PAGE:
Princeton Festival’s production of Benjamin Britten’s “A Midsummer Night’s Dream” seen on opening night, Saturday, June 20, was a staged portrait of the fantastic — wispy, and incongruous. Both what was seen and what was heard coalesced to form a vividly solid phantom.
Credit goes to director Steven LaCosse and his imaginative team of designers: Jayme Mellema, sets; Marie Miller, costumes; and Norman Coates, lighting. Conductor Richard Tang Yuk led singers and instrumentalists in discreet displays of musical mastery that blended with the atmosphere of unreality.
Using no curtain, the production greets the audience by showing the projection of a forest, domain of the fairies, whose limits are shrouded in mist. A disembodied voice, speaking in rhymed couplets, sets a Shakespearean mood by declaiming, “Friends, Romans, Princetonians” and advising listeners to turn off cell phones and avoid littering candy wrappers. During the course of the opera the forest undergoes transformations. Lights appear among the branches of trees. Seasons arbitrarily change.
Puck (Dean Anthony), eerily omnipresent in this production, opens the opera by popping up from the orchestra pit, wizened and clad in feathers. He brings unity to the production by appearing at its conclusion, as well as turning up constantly on stage. Anthony is often referred to as “the tumbling tenor.” As the mischievous Puck, he virtually flies, while performing conjuring tricks. Anthony’s formidable gymnastic skills are amplified, since Puck is ironically portrayed as being about 70, decades older than Anthony is in real life. Enlisted by Oberon, Puck is responsible for misapplying fairy magic and bringing about the mix-ups that causes characters to become enamored of unlikely partners. Tytiana falls in love with the ass into which Puck had changed Bottom.
Oberon, king of the fairies, is a counter-tenor (Daniel Bubeck), a consistent reminder that we are in unfamiliar territory. Cloaked in authoritative black and silver, he and his diminutive wife, Tytiana (Jennifer Zetlan), commands the fairies, while carrying on a very human marital spat. The young fairies, played by the Princeton Festival Children’s Chorus, dutifully report the news of the forest and carry out the wishes of Oberon and Tytiana. Four members of the competent chorus take on solo roles: Peaseblossom (Adam Butz-Weidner), Cobweb (Joel Pena), Moth (Reed Schmidt), and Mustardseed (William Christensen.)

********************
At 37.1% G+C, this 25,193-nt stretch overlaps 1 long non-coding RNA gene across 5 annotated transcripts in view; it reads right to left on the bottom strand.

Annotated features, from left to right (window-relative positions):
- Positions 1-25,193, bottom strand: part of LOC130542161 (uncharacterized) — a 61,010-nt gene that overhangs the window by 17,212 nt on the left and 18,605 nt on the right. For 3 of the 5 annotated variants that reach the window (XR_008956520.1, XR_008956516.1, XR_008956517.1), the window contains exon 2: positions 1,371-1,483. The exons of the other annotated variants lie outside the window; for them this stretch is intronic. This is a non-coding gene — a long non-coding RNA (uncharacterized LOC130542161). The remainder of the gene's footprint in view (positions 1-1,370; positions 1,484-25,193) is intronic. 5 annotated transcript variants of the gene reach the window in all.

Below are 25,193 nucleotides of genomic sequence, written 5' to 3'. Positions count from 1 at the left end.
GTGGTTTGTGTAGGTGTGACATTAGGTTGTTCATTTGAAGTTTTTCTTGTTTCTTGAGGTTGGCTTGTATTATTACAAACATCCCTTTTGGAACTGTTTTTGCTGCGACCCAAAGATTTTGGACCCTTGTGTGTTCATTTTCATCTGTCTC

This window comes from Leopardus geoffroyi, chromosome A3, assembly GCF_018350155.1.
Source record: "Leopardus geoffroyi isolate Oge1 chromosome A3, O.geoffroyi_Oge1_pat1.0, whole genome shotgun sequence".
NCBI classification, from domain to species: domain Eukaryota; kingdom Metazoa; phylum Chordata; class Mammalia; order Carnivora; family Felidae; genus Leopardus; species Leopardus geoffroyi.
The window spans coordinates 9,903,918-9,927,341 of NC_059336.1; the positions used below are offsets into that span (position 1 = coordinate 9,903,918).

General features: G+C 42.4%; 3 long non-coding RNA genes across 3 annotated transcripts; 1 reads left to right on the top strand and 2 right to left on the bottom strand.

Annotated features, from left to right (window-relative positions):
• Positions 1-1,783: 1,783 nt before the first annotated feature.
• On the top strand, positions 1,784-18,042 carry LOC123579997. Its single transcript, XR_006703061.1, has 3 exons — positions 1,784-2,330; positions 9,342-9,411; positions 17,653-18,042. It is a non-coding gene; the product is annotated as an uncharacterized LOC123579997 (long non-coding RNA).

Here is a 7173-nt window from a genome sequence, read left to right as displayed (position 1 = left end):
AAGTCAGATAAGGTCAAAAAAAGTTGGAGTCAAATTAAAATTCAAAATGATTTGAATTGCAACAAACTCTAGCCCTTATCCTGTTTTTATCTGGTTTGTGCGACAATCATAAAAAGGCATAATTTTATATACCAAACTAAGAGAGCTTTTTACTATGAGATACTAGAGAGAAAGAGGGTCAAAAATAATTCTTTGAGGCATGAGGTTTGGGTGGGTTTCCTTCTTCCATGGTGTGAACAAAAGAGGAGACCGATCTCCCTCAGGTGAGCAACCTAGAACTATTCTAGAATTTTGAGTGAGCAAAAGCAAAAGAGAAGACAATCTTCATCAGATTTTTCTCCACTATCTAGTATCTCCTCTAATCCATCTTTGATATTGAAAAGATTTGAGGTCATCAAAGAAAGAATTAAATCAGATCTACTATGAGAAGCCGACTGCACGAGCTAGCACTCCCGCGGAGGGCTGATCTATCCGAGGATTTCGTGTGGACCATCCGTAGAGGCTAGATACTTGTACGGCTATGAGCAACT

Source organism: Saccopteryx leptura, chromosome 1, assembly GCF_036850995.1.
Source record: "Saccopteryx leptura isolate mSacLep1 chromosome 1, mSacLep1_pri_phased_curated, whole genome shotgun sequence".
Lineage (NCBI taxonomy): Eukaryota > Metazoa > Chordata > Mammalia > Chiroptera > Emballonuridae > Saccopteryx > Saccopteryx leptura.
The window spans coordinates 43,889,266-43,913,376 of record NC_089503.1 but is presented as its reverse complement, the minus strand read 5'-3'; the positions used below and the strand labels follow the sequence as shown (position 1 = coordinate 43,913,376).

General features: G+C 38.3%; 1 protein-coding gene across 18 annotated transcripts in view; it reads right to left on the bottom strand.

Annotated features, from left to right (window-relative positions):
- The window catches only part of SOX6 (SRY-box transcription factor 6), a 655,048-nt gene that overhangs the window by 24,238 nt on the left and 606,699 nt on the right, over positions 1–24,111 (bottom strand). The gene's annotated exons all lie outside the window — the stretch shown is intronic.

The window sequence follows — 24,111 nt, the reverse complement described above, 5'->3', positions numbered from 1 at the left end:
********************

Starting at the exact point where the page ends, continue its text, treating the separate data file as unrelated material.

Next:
Fleeing Athens, two mismatched pairs of lovers encounter the fairies. They are Lysander (Brian Stucki)) and Hermia (Abigail Nims), followed by Demetrius (Tyler Duncan) and Helena (Caroline Worra). Both Lysander and Demetrius love Hermia. Helena loves Demetrius. Among the four, Stucki’s voice is outstanding from the outset in its smoothness. Initially on opening night, the women were often difficult to hear above the orchestra; however, they presented a provocatively audible cat-fight in Act Two. All four of the lovers contribute to the well-balanced quartet in Act Three. Their costumes seem to date from about 1910.
Six rustics, tradesmen, bring comic relief to the opera, as they do to the Shakespearean play, by rehearsing the drama of Pyramus and Thisbe. Their dress could have come from the late 16th century. Bottom (Curtis Streetman) has the largest part and the largest voice. “Here we may rehearse most obscenely and courageously,” he knowingly announces. The acting of their leader, Quince (Brian Banion), is outstanding. With a straight face, he calls the rustics’ play a “most lamentable comedy.” Snug (Jeremy Milner) admits his mental slowness and has to rush back on stage repeatedly to fetch what he leaves behind. The troupe includes Flute (Douglas Perry), Snout (John Daniecki), and Starveling (Michael Redding.)
The Princeton Festival Orchestra, under Richard Tang Yuk, contributes to the magic with spotlighted solo instrumental passages. Two harps, aided by a celesta, make other-worldly sounds. Aggressive, bare percussion sounds underline the unreality. The use of extended instrumental techniques by brass instruments reminds us that the events depicted are out of the ordinary. Rich cello solos underline the emotional aspects of the opera.
Princeton Festival’s “A Midsummer Night’s Dream” is a gently-paced voyage into an extraordinary realm.
A Midsummer Night’s Dream, Princeton Festival, McCarter Theater, Princeton. Sunday, June 28, 3 p.m. Benjamin Britten’s opera. $30 to $110. 800-595-4849 or www.princetonfestival.org.